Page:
The compositions of BAG and M-BAG are listed in Table 1 . Bioactive glass 45S5 (BAG) (particle size: 30–90 μm) was mixed with 40 wt% of soda lime spherical-glass (particle size range: 4–80 μm) to create the spherical-glass-modified bioactive glass (M-BAG). The M-BAG mixture was kept under agitation at 60 rpm for 24 h and subsequently left undisturbed at 37 °C in a desiccator for a further 24 h. Dentine disks were randomly divided into three principal groups ( n = 10): artificial saliva (AS) as a control, BAG and M-BAG and then cut into two halves using a water-cooled high-speed handpiece with a fine carbide bur (AEU-25, Tulsa Dentsply, USA). Half of the specimens were partially demineralized in 0.5 M EDTA solution (pH 7.4) for 5 min, whilst the other halves of the specimens were completely demineralized in a 0.5 M EDTA solution (pH 7.4) at 25 °C for 15 days. The specimens were finally copiously rinsed with distilled water for 2 min and monitored using digital radiography to ensure that a complete demineralization was achieved as previously accomplished.
|Treatments||Maufacturer||Components||Particle size range (μm)|
|BAG||OSspray Ltd., London, UK||45 wt% SiO 2 , 24.5 wt% CaO, 24.6 wt% Na 2 O, 5.8 wt% P 2 O 5||30–90|
|M-BAG||OSspray Ltd., London, UK||60% BAG + 40% Soda-lime spherical glass a (73 wt% SiO 2 , 14 wt% Na 2 O, 9 wt% CaO, 4 wt% MgO)||4–80|
The dentine surface was then slightly rubbed with 20 mg of BAG or M-BAG using a wet cotton pellet for 1 min, followed by copious rinsing (1 min) with distilled water. No treatment was performed in the control group. All treated specimens were subsequently stored in AS (pH 7.4), containing 1.5 mmol/l CaCl 2 , 50 mmol/l KCl, 0.9 mmol/l KH 2 PO 4 , 20 mmol/l Tris, at 37 °C for 7 days. The AS was replaced every 24 h with 20 ml of fresh AS.
Attenuated Total Reflection Fourier Transform Infrared Spectroscopy (ATR-FTIR) spectra were obtained from partially and totally demineralized dentine specimens subsequent to 1-day remineralization, 3-day remineralization and 7-day remineralization periods in AS using a Nicolet 5700 FTIR spectrophotometer (Thermo Fisher Scientiﬁc, Waltham, MA, USA) equipped with a diamond crystal attenuated total reﬂection (ATR) accessory. Prior to the spectrophotometric analysis, the specimens were rinsed with distilled water for 30 s and then completely air dried.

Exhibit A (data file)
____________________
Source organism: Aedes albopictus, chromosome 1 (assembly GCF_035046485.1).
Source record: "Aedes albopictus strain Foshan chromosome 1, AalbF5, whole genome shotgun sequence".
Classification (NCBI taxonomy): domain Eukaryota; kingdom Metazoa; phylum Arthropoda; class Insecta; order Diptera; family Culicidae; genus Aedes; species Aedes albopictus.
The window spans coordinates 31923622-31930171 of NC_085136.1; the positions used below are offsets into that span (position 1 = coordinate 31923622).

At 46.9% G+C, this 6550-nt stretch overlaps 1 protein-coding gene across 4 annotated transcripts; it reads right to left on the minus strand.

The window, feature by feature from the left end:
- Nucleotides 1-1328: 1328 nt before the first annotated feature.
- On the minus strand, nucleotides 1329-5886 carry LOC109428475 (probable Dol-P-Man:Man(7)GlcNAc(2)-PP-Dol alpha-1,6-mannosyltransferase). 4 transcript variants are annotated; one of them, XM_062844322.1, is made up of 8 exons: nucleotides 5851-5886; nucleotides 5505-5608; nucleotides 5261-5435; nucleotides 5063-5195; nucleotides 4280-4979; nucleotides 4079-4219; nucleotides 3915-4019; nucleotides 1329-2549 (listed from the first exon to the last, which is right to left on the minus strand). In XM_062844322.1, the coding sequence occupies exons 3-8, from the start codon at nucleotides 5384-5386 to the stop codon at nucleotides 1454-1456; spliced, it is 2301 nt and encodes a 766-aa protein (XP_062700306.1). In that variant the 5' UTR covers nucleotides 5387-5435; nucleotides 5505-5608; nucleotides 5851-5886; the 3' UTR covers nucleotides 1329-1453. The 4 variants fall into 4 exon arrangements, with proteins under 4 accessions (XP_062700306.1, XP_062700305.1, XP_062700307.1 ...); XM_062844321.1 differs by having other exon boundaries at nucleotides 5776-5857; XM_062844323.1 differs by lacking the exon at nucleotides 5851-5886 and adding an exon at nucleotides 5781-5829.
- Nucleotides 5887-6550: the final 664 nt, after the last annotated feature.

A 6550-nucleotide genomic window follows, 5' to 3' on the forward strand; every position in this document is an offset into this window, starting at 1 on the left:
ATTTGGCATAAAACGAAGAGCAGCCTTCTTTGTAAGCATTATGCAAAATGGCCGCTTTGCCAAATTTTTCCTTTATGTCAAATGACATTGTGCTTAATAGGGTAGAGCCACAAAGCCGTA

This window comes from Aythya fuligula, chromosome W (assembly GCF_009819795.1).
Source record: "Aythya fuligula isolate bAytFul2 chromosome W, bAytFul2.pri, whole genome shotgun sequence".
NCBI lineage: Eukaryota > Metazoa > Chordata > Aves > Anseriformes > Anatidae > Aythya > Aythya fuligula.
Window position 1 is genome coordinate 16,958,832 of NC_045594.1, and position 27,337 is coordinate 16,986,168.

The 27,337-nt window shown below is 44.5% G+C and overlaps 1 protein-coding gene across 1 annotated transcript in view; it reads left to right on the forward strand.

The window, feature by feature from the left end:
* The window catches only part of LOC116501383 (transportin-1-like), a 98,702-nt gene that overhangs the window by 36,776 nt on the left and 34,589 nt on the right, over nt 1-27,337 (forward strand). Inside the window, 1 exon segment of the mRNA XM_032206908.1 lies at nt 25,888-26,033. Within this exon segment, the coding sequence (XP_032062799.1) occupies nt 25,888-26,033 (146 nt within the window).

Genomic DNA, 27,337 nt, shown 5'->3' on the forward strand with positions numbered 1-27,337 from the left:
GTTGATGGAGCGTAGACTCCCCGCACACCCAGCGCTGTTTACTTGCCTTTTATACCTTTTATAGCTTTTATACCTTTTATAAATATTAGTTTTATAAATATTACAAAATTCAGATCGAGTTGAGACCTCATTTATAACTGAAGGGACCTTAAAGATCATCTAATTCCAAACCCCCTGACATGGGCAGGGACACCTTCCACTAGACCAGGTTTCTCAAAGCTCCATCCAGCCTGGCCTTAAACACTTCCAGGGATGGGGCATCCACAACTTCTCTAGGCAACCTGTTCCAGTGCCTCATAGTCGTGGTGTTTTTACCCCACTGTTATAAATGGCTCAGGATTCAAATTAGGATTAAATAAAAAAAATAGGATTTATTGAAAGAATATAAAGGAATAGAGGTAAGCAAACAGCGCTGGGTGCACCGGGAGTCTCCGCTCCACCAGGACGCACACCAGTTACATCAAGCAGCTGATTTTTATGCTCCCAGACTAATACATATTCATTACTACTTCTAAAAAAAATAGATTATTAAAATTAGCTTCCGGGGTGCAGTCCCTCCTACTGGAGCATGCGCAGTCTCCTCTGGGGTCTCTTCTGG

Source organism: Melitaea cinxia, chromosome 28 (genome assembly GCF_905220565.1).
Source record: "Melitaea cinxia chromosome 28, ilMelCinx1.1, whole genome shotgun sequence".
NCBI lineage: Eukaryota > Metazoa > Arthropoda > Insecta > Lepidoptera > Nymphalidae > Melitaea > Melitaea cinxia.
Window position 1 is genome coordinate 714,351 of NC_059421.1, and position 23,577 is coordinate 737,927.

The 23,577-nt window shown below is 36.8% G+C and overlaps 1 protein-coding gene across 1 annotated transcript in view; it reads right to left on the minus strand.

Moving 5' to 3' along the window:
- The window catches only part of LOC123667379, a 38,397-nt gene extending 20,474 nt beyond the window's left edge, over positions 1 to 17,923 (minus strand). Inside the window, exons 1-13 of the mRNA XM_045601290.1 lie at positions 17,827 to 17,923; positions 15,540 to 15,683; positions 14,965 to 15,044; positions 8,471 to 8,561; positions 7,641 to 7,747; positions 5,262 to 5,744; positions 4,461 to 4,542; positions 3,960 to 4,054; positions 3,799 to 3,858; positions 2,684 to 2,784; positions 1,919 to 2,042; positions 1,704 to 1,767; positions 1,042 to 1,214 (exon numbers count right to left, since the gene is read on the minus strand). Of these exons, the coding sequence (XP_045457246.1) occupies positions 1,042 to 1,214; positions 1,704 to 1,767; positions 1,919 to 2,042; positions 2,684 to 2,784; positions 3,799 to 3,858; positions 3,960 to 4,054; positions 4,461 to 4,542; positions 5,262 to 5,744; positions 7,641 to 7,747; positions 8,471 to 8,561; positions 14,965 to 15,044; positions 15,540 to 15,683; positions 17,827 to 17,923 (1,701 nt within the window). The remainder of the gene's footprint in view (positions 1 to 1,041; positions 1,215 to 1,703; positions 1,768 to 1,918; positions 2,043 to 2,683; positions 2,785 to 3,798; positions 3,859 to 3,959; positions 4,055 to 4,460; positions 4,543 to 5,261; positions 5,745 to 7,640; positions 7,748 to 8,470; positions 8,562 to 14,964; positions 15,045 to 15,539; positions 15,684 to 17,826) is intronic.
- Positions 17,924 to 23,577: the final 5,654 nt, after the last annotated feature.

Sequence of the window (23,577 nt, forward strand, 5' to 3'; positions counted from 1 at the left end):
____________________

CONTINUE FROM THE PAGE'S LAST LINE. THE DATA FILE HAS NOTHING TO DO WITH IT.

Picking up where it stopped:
Reference points were marked on the area of examination in each specimen in order to perform the analysis at the same position before and after treatments. Spectra were collected in the range of 800–1800 cm −1 at 4 cm −1 resolution for a total of 64 scans, and analysed by OMNIC 8 software (Nicolet, Madison, WI, USA). Each specimen was analysed in 3 different positions before and after treatment. The spectrum acquired at the end of the analyses represented the average of all the three single scans. Spectra of water was obtained and subtracted from each of the original spectra which were then processed by smoothing, baseline corrected, and normalized to the amide I peak. The mineral matrix ratio (the ratio of integrated areas of the phosphate v 1 , v 3 contour to the amide I peak) was measured in all spectra in order to quantitatively calculate the extent of remineralization. In addition, ATR-FTIR spectra from the bioactive glass powders were also obtained to characterize their chemical structures.
X-ray diffraction (XRD) analysis was carried out before and after the 7-day remineralization for six additional completely demineralized specimens in AS, BAG and M-BAG groups by X’ Pert PRO Dy2198 (Spectric Pte, Singapore) with a CuKα generator working at 40 kV and 40 mA. The range of scanning angles was from 20° to 55°. In addition, an untreated dentine disc was measured to obtain a spectrum of the sound dentine as a control, and bioactive glass powders were also measured for characterization.
Six further completely demineralized specimens were remineralized for 7 days, rinsed with distilled water, dried in a desiccator and finally processed for carbon coating. The particle size of the bioactive glasses and changes in dentine surface morphology for partially demineralized samples following the 7-day remineralization were obtained using the SEM (QUANTA-200, FEI, Eindhoven, Netherlands) at 20 kV. An EDX apparatus associated with a SEM was used to identify the content of chemical elements of the dentine surface before and after the treatments. The EDX analysis of the two bioactive glasses powders was also performed.
Three additional dentine disks were prepared as previously described and metallographically polished through silicon carbide papers (Yuli Abrasive Belts, Shanghai, China) starting with a 600-grit down to 4000-grit. A final polishing step was performed using a 0.25 μm diamond paste to provide an ultra-flat surface suitable for AFM scanning procedures. A Digital Instruments Nanoscope IV (Veeco, NY, USA) was used to measure the microstructure and surface roughness changes on the partially demineralized dentine disc after 7-day treatment using a contact mode. Fields of view at 20 μm × 20 μm scan size and 0.5 Hz scan rate were employed.
In each image, five randomized boxes of 2 μm × 2 μm were drawn using the Nanoscope V530b4 (Veeco, NY, USA) at the intertubular dentine, and mean roughness ( R a ) and root mean square roughness ( R rms ) were determined.